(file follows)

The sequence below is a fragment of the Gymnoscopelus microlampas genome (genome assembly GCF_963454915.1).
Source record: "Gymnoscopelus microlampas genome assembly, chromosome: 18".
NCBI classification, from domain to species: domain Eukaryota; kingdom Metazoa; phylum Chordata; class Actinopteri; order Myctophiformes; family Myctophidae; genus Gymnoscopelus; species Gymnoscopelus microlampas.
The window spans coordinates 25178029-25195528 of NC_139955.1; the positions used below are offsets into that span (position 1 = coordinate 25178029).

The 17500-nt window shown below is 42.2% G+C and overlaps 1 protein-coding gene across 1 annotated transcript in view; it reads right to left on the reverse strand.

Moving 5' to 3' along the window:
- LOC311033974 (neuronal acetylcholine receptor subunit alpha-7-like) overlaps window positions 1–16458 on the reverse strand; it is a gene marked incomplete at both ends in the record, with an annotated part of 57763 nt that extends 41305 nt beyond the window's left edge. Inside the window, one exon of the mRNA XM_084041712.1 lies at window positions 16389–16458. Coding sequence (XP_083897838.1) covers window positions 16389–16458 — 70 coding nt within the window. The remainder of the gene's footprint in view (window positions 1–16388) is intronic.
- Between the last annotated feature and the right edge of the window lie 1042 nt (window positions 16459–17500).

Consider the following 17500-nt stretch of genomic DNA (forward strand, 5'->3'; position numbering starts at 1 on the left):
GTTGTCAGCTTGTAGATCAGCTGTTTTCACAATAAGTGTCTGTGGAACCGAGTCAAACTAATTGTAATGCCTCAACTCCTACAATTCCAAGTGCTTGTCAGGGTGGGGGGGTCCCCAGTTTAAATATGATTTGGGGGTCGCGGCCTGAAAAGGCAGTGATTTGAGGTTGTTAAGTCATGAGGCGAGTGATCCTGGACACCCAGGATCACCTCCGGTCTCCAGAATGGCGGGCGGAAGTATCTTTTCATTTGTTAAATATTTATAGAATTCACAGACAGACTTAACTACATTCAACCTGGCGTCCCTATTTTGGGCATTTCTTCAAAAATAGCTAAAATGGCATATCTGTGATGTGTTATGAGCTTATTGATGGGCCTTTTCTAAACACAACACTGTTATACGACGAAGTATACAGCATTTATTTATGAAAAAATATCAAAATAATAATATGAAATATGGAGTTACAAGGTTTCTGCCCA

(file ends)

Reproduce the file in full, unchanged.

The sequence below is a fragment of the Gymnoscopelus microlampas genome (genome assembly GCF_963454915.1).
Source record: "Gymnoscopelus microlampas genome assembly, chromosome: 18".
NCBI classification, from domain to species: domain Eukaryota; kingdom Metazoa; phylum Chordata; class Actinopteri; order Myctophiformes; family Myctophidae; genus Gymnoscopelus; species Gymnoscopelus microlampas.
The window spans coordinates 25178029-25195528 of NC_139955.1; the positions used below are offsets into that span (position 1 = coordinate 25178029).

The 17500-nt window shown below is 42.2% G+C and overlaps 1 protein-coding gene across 1 annotated transcript in view; it reads right to left on the reverse strand.

Moving 5' to 3' along the window:
- LOC311033974 (neuronal acetylcholine receptor subunit alpha-7-like) overlaps window positions 1–16458 on the reverse strand; it is a gene marked incomplete at both ends in the record, with an annotated part of 57763 nt that extends 41305 nt beyond the window's left edge. Inside the window, one exon of the mRNA XM_084041712.1 lies at window positions 16389–16458. Coding sequence (XP_083897838.1) covers window positions 16389–16458 — 70 coding nt within the window. The remainder of the gene's footprint in view (window positions 1–16388) is intronic.
- Between the last annotated feature and the right edge of the window lie 1042 nt (window positions 16459–17500).

Consider the following 17500-nt stretch of genomic DNA (forward strand, 5'->3'; position numbering starts at 1 on the left):
GTTGTCAGCTTGTAGATCAGCTGTTTTCACAATAAGTGTCTGTGGAACCGAGTCAAACTAATTGTAATGCCTCAACTCCTACAATTCCAAGTGCTTGTCAGGGTGGGGGGGTCCCCAGTTTAAATATGATTTGGGGGTCGCGGCCTGAAAAGGCAGTGATTTGAGGTTGTTAAGTCATGAGGCGAGTGATCCTGGACACCCAGGATCACCTCCGGTCTCCAGAATGGCGGGCGGAAGTATCTTTTCATTTGTTAAATATTTATAGAATTCACAGACAGACTTAACTACATTCAACCTGGCGTCCCTATTTTGGGCATTTCTTCAAAAATAGCTAAAATGGCATATCTGTGATGTGTTATGAGCTTATTGATGGGCCTTTTCTAAACACAACACTGTTATACGACGAAGTATACAGCATTTATTTATGAAAAAATATCAAAATAATAATATGAAATATGGAGTTACAAGGTTTCTGCCCA